Turn off the internet: The countries with a simple solution to exam cheating

It's a drastic step and comes at a significant economic cost - but anything to protect the integrity of the test

Several countries now use internet blackouts to prevent cheating in exams. Getty Images
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Preventing cheating in exams is a problem all over the world but some countries go to extreme lengths to shut it down – by turning off the internet.

Nations including Algeria, Syria, Iraq and Jordan often turn to nationwide internet shutdowns to prevent cheating and leaks.

There have been 611 major internet shutdowns across 56 countries since 2019, which have cost the world $52.99 billion, reports TopTenVPN, an independent VPN review and comparison website.

This year alone, 35 internet shutdowns in 16 countries have cost $1.57 billion to date, the website adds.

If they have to shut down the internet, they are not testing them on skills they need
Senthil Nathan, managing director and co-founder of Edu Alliance

While effective in clamping down on cheating, education experts say nationwide shutdowns are excessive.

“If you're blocking internet, it can disrupt communication, emergency services and critical functions, which can lead to broader social or economic consequences," said Dr Zeenath Reza Khan, founding president at ENAI WG Centre for Academic Integrity in the UAE and associate professor of information systems at the University of Wollongong in Dubai.

"We know we are heavily reliant on internet access so I would consider this an excessive response to prevent cheating.

"Mass blocking of a social service comes with its own disadvantages and it raises significant concerns with broader implications. It's the access to essential services, economic activities and individual freedom."

Failing to address the root cause

Several countries use internet blackouts. Algeria has turned to them for many years to prevent pupils from cheating in high school diploma exams.

In 2021, an internet shutdown was imposed in the Indian state of Rajasthan affecting more than 25 million to prevent cheating in a teacher eligibility test which would help people secure jobs in government schools.

Dr Reza Khan said an internet shutdown addressed the immediate problem of cheating but failed to address the root cause of cheating or to promote a culture of integrity.

“I think the concern would be what are we aiming for? We want students to be able to make ethical decisions because they are the future leaders," she said.

“Blocking internet countrywide is definitely excessive.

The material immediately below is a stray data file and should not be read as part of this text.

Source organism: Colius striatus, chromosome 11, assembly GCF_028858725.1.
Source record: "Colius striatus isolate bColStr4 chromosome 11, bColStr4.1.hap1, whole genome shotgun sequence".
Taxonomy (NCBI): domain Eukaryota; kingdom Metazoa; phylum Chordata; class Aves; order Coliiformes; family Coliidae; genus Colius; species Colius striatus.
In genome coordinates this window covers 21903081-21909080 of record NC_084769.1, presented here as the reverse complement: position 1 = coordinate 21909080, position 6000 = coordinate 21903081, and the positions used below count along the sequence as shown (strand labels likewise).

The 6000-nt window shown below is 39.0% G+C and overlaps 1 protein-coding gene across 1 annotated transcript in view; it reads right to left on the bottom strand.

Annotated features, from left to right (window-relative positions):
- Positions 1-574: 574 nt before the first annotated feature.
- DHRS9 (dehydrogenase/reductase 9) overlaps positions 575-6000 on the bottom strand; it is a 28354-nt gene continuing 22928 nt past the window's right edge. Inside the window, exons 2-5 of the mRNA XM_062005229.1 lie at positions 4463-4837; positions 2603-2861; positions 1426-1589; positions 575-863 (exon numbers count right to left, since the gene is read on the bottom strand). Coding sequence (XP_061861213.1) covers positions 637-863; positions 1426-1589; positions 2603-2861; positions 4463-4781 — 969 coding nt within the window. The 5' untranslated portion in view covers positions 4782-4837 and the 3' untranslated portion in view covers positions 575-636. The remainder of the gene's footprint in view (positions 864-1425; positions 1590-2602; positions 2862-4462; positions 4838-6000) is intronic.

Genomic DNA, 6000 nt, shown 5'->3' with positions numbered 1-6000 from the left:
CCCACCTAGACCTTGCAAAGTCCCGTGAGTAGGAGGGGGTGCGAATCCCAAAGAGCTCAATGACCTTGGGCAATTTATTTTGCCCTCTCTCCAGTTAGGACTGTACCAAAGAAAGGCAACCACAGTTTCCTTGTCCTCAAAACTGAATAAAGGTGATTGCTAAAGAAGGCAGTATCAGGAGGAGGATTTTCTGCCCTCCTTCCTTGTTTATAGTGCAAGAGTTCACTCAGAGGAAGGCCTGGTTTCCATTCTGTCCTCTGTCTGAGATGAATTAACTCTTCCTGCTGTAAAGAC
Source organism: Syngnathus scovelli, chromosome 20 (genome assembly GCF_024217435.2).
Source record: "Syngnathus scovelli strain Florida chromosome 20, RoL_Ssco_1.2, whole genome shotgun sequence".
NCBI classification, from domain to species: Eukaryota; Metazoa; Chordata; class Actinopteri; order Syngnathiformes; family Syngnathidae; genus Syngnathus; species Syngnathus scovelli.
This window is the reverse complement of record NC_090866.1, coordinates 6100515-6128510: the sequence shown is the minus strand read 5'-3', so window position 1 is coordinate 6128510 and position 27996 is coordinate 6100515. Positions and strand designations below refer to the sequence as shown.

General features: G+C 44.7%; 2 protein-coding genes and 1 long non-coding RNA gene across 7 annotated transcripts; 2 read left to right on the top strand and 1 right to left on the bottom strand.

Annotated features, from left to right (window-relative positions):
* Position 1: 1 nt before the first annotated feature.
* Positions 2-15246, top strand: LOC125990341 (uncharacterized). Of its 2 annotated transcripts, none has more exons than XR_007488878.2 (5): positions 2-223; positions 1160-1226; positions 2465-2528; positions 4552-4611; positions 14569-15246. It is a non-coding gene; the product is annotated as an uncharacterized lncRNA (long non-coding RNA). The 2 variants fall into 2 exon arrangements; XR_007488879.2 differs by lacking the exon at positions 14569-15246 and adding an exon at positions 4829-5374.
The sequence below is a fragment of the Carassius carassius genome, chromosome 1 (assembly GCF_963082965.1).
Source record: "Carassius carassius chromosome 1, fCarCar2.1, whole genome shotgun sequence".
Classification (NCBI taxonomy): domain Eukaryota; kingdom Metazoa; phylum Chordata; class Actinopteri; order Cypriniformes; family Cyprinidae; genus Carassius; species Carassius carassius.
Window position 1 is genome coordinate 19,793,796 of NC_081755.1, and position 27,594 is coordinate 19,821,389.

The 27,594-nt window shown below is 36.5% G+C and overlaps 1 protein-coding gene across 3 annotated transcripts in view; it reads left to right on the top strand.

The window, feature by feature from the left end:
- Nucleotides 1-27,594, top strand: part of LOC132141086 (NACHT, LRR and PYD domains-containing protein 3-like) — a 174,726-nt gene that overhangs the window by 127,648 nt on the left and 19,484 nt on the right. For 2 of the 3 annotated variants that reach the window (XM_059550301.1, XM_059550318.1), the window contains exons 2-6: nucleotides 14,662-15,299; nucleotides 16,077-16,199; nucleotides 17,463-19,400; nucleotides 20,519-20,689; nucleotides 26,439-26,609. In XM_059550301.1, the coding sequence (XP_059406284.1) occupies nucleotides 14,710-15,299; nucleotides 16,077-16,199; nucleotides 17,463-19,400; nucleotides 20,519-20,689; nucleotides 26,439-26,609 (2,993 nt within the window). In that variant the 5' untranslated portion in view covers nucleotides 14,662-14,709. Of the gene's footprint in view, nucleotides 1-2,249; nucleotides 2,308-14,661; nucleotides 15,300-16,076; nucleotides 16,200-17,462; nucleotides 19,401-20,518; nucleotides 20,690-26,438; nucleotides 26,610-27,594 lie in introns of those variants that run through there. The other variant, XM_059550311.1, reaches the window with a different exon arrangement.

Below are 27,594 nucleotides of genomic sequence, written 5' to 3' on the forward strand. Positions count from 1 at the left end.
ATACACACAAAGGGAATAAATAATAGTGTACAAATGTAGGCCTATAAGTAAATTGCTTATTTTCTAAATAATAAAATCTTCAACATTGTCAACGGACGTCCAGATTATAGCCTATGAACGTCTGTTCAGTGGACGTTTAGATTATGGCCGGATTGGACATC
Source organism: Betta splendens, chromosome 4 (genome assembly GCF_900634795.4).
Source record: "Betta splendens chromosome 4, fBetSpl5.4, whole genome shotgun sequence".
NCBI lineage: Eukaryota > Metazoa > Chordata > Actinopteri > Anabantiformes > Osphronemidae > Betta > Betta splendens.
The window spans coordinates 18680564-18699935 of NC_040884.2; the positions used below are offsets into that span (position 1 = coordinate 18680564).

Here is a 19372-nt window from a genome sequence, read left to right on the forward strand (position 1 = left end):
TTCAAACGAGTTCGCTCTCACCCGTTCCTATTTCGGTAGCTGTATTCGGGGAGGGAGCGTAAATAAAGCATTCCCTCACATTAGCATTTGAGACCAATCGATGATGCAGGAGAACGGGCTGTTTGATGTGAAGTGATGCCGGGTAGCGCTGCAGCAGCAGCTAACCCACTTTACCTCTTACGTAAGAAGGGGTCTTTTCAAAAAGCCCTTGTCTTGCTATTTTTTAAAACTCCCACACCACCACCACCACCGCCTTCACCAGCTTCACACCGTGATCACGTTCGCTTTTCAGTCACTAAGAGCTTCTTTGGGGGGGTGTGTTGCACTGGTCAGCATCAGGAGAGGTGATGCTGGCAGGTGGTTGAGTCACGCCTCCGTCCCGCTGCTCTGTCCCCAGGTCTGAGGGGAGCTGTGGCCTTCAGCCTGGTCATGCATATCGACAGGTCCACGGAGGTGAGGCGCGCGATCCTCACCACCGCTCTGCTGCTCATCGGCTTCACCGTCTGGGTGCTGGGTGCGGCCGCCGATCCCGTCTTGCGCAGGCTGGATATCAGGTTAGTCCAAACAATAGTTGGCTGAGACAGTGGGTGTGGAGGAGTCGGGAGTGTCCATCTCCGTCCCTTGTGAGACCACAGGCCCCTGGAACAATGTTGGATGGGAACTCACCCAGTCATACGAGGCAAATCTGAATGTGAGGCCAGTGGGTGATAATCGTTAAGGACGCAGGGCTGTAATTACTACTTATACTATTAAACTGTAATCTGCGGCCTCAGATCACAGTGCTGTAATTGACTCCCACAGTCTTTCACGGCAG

“Definitely a more balanced approach would involve targeting measures that do not affect the entire population but are focused on the students."

She said change needed to be brought in early in the education system because, as early as primary school, pupils were asked to do tough assessments or projects, which in reality were done by their parents.

“We are inherently teaching students that the focus is the end product, not the effort," she said.

Shutting down the internet to prevent cheating "is not the most efficient way to combat such an action", according to a report published by SMEX, a Lebanese NGO.

Titled Internet shutdowns to prevent cheating during exams: The Impact on Society and Economy in the Mena region, the report found "internet shutdowns are unjustifiable, harm societies, economies, and the health of the global internet".

"Whatever form a shutdown takes, it harms economic development as well as the integrity of, and trust in, the internet," the report adds.

Are exams part of the problem?

Some academics believe society is too focused on exams and a more balanced approach, with more focus on hands-on work, would be more beneficial to young people.

"Shutting down the internet and asking students to go with the method of the traditional assessment is the issue," said Dr Sreethi Nair, Dean of the College of Arts and Sciences at Abu Dhabi University.

"It [an internet blackout] affects in all possible ways, trading gets affected, the stocks are affected, all the world is connected through different means and the economy is not running based on a country alone. It's based on global format. That has an impact.

"What are we preparing our students for? Why do we have to have exams all the time? Why can't we have hands-on work that the students can do in the class?"

What are the alternatives?

Senthil Nathan, managing director and co-founder of Edu Alliance, a higher education consultancy based in the UAE and US, said assessments had to be designed for the 21st century, not only the internet age, but the age of artificial intelligence and ChatGPT.

"They have to upgrade the faculty members and the curriculum and use the technology in the right way, rather than blocking them," said Mr Nathan.

"We have to go where the Gen Z students go, rather than pushing them back to the 20th century. If they have to shut down the internet, they are not testing them on skills they need for the industry 4.0, they're testing them for knowledge of 20th century and that is the problem."

He said different versions of the assessment could be set so questions were set in a random order, to prevent cheating.

Mr Nathan also suggested a balance between summative assessment and formative assessment. An example of a formative assessment is a concept plan based on a pupil's understanding while an example of a summative assessment is a final project or exam.

He recommended changing the structure of exams so that, rather than multiple-choice questions, pupils would be tested on open-ended questions that would challenge their critical-thinking skills.

Updated: May 31, 2024, 6:00 PM